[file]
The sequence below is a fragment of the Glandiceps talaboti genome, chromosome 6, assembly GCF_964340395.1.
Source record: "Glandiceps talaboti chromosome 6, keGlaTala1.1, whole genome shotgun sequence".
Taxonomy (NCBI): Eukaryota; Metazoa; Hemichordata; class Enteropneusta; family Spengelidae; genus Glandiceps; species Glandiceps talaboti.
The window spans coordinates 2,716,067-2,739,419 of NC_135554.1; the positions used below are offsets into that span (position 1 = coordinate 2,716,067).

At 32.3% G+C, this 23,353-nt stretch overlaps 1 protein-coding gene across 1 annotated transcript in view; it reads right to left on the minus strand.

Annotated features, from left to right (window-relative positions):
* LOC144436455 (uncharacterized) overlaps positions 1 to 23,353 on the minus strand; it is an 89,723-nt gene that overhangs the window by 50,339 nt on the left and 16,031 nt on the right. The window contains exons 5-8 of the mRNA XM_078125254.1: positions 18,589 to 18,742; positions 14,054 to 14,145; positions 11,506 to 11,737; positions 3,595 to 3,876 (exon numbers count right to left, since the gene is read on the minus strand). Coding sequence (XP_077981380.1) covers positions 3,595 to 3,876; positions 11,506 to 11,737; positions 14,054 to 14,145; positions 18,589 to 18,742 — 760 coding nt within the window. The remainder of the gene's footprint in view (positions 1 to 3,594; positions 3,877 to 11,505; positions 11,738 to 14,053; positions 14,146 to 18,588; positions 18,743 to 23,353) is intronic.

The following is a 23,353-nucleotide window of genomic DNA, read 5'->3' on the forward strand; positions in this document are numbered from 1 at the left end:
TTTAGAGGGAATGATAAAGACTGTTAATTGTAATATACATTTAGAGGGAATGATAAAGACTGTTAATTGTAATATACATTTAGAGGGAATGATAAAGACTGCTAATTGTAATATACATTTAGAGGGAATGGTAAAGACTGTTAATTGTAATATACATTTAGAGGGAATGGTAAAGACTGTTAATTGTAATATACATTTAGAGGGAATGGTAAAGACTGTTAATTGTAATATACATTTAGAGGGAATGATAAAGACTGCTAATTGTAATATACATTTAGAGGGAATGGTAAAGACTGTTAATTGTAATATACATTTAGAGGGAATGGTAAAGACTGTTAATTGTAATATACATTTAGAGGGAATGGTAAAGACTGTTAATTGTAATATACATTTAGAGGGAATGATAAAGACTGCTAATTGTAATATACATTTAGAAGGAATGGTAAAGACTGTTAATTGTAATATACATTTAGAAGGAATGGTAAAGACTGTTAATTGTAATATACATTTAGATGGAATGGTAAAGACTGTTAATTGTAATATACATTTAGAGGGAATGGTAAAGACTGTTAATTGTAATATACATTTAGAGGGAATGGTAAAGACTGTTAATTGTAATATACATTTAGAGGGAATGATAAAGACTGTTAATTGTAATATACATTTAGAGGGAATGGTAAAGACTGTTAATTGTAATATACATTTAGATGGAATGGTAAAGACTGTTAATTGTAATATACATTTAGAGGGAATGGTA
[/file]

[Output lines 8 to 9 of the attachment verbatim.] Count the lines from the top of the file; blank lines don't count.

The following is a 23,353-nucleotide window of genomic DNA, read 5'->3' on the forward strand; positions in this document are numbered from 1 at the left end:
TTTAGAGGGAATGATAAAGACTGTTAATTGTAATATACATTTAGAGGGAATGATAAAGACTGTTAATTGTAATATACATTTAGAGGGAATGATAAAGACTGCTAATTGTAATATACATTTAGAGGGAATGGTAAAGACTGTTAATTGTAATATACATTTAGAGGGAATGGTAAAGACTGTTAATTGTAATATACATTTAGAGGGAATGGTAAAGACTGTTAATTGTAATATACATTTAGAGGGAATGATAAAGACTGCTAATTGTAATATACATTTAGAGGGAATGGTAAAGACTGTTAATTGTAATATACATTTAGAGGGAATGGTAAAGACTGTTAATTGTAATATACATTTAGAGGGAATGGTAAAGACTGTTAATTGTAATATACATTTAGAGGGAATGATAAAGACTGCTAATTGTAATATACATTTAGAAGGAATGGTAAAGACTGTTAATTGTAATATACATTTAGAAGGAATGGTAAAGACTGTTAATTGTAATATACATTTAGATGGAATGGTAAAGACTGTTAATTGTAATATACATTTAGAGGGAATGGTAAAGACTGTTAATTGTAATATACATTTAGAGGGAATGGTAAAGACTGTTAATTGTAATATACATTTAGAGGGAATGATAAAGACTGTTAATTGTAATATACATTTAGAGGGAATGGTAAAGACTGTTAATTGTAATATACATTTAGATGGAATGGTAAAGACTGTTAATTGTAATATACATTTAGAGGGAATGGTA